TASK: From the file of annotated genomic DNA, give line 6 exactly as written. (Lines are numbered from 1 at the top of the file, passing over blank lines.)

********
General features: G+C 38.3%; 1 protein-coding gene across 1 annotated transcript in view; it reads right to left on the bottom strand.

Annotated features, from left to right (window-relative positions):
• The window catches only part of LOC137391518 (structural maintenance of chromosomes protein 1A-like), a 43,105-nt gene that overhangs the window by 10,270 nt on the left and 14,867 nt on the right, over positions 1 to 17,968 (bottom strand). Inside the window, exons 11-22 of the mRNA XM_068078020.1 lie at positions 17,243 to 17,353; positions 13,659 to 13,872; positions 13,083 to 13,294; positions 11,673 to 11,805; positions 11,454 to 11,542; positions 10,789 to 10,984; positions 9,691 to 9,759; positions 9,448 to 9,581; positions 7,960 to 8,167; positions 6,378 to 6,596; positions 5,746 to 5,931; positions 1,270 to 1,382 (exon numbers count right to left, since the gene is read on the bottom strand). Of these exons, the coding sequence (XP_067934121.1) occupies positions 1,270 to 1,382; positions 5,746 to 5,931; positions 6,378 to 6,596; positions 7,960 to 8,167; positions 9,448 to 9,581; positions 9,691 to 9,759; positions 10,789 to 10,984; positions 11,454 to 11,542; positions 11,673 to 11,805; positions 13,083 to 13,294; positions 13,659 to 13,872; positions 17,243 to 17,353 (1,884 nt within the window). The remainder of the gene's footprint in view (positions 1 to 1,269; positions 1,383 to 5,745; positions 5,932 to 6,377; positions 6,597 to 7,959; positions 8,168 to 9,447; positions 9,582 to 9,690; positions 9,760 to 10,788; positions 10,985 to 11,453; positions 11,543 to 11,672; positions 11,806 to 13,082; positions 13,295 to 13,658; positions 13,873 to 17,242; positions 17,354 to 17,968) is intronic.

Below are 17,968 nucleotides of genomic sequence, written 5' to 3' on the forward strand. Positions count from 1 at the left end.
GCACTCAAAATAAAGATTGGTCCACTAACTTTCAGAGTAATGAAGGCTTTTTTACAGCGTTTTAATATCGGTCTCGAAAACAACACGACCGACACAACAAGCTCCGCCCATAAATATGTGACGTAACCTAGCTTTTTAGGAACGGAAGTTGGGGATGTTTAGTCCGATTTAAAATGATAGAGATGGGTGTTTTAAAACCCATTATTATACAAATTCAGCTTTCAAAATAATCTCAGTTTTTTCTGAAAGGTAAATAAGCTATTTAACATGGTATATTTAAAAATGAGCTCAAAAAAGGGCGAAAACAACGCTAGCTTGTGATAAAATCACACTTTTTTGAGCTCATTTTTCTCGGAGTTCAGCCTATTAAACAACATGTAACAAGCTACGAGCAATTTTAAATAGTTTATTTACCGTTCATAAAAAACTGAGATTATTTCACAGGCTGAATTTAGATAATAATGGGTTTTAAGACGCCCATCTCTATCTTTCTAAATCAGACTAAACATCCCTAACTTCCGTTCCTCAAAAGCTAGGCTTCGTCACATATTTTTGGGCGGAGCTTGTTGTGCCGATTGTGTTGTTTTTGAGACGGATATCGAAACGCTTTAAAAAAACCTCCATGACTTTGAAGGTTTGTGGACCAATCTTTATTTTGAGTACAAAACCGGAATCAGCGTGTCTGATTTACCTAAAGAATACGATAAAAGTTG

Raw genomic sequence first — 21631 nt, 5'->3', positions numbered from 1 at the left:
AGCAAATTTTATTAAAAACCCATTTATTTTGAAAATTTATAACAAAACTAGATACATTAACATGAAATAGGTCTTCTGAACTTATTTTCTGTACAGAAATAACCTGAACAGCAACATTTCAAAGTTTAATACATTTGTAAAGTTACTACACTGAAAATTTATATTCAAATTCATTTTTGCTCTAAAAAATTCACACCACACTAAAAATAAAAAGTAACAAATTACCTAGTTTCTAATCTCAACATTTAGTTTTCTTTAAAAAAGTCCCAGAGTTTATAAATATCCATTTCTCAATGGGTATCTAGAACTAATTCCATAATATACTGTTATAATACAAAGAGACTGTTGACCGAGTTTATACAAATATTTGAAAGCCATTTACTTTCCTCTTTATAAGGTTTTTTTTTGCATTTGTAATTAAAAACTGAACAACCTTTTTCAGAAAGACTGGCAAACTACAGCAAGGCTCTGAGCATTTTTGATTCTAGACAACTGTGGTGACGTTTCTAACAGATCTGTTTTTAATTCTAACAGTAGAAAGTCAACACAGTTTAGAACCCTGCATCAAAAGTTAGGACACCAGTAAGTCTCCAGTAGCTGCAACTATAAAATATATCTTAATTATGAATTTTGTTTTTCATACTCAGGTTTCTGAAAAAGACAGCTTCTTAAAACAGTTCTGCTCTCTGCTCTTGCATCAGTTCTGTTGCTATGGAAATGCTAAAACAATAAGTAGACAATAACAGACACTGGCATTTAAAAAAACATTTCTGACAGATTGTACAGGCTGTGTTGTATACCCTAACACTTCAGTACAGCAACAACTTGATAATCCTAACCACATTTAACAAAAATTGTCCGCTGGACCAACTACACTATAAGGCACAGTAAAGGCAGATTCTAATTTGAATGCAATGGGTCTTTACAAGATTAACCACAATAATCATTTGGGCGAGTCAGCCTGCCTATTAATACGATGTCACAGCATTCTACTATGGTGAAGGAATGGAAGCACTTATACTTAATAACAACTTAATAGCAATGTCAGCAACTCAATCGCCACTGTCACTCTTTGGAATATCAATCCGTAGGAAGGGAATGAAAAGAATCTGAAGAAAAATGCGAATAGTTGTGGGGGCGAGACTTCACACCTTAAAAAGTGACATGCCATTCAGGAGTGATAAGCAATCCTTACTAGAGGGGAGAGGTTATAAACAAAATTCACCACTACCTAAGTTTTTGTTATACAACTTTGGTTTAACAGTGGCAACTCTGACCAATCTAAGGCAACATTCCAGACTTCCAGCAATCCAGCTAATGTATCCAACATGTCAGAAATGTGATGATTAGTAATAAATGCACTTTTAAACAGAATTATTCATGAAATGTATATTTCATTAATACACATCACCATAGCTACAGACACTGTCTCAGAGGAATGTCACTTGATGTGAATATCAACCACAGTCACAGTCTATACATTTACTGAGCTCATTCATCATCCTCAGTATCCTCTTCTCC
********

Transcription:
Raw genomic sequence first — 21631 nt, 5'->3', positions numbered from 1 at the left: